We used detailed clinical data from a statewide, population-based cohort study of 9588 Medicare beneficiaries who underwent CEA (a common, elective vascular surgical procedure) performed in 166 hospitals by 488 surgeons to examine several potential differences in the appropriateness, referral patterns, and outcomes of surgical care between patients with FFS v. MC insurance. Though rates of inappropriate surgery were low in both groups, we found no differences in inappropriateness between the two groups overall. This result was consistent across clinical indications for CEA and by surgical specialty.
Overuse of CEA is a good potential tracer for evaluating the effectiveness with which MC might influence health care quality for several reasons. It is an expensive, potentially risky elective procedure that usually requires prior authorization. High rates of inappropriate CEA were also reported by several prominent studies.17,22 The evidence base for determining who benefits from CEA is very strong with several large, international RCTs directly addressing this issue.4–9 In addition, national subspecialty guidelines outlining appropriate candidates for CEA were widely available and highly publicized.10,11 In an earlier analysis of the NYCAS dataset, we found that following the publication of the RCTs and national subspecialty practice guidelines, rates of inappropriate CEA dropped from 32% to 8%, suggesting that referring physicians and surgeons were heavily influenced by these data.12 Health plans had access to the same data and practice guidelines as these physicians did, as well as several commerical products for rating appropriateness. We infer from the fact that there was no difference in rates of inappropriate surgery between FFS and MC plans, that there was no effective case-level assessment of appropriateness by MC plans. However, the current study can not determine if MC plans tried to influence patient selection but failed, or never tried at all. It is also possible that for procedures for which there is a large evidence base of RCTs and national practice guidelines, such national-level recommendations would be expected to dominate any local, internal utilization review mechanisms that MC plans may have attempted.
MC patients were less likely to have their procedure performed by a high volume surgeon or hospital. The reasons for this finding are unknown. MC plans could have excluded high volume providers from their networks (or required higher co-payments to use them). Conversely, some high volume providers may have declined MC contracts. This appears unlikely as the highest volume hospitals and surgeons still had a significant proportion of MC cases. While the study period precedes the work of the Leapfrog Group and other advocates of volume-oriented selective referral patterns,23,24 the favorable association between provider volume and outcomes has been suspected for several years prior to the study period.25 Plans could have had access to provider volume from the NY State hospital discharge database if they were interested. It is also worth noting that there is no certificate of need policy in NY that limited the number of hospitals or surgeons who performed CEA, which partly explains the wide variation in caseload we found.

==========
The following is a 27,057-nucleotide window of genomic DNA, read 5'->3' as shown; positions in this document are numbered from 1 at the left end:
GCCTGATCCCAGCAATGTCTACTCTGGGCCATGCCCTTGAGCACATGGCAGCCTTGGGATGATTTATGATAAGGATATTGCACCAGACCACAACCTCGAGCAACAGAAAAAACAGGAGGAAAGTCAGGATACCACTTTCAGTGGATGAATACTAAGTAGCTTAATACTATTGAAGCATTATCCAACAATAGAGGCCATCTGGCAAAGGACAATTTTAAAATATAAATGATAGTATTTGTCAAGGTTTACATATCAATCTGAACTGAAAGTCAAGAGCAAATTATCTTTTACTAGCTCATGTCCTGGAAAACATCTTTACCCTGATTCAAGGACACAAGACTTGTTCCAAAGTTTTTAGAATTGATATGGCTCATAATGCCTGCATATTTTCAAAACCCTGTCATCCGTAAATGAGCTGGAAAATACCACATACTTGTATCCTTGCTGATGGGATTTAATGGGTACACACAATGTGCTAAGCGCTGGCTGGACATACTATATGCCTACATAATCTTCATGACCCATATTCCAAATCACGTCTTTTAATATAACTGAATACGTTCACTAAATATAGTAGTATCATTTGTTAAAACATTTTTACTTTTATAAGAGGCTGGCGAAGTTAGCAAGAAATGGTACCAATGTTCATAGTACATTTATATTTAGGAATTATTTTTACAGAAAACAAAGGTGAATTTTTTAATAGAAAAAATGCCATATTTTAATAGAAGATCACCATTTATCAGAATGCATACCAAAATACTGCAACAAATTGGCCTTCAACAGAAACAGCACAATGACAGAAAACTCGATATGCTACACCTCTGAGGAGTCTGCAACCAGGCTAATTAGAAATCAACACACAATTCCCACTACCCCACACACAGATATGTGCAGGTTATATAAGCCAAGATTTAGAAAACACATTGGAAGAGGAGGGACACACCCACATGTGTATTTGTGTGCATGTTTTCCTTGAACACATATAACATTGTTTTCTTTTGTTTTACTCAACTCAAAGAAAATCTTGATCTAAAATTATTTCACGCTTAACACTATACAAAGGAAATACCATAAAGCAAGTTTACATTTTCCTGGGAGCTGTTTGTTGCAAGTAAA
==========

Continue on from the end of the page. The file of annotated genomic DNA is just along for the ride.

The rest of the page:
The lack of difference in rates of perioperative death or stroke between the two insurance groups could be explained by the fact that there were no direct mechanisms that would have given MC plans provider-specific outcome data. While New York has been a national leader in promoting efforts to measure and publicly report hospital and surgeon-specific complication rates for cardiovascular procedures like CABG and coronary angioplasty, there was no such systematic reporting of CEA outcomes during this period. The fact that there was no difference in outcomes between MC and FFS despite the fact that there were statistical differences in the use of the highest volume providers is probably due to the fact that the absolute differences in the used of the highest quintile volume providers between the two insurance groups were modest (absolute difference of 6.6% and 7.5%), so the impact on outcomes (even in the presence of a volume-outcome relationship) would be expected to be small. Multivariable analyses that adjusted for differences in provider volume did not find any differences in complication rates between MC and FFS.
The literature examining the impact of MC is vast and mixed. Systematic reviews have concluded that there are no consistent differences in quality of care.26 While many studies have focused on differences in health care utilization rates, only a few have rigorously examined differences in appropriate use of care.26 Those that have largely examined underuse of indicated care. Gaudagnoli et al. found that indicated coronary angiography was underused in Medicare patients after myocardial infarction with MC insurance (compared to FFS) but there were no differences in inappropriateness.27 No prior studies have reported differences in risk-adjusted rates of surgical complications by insurance type.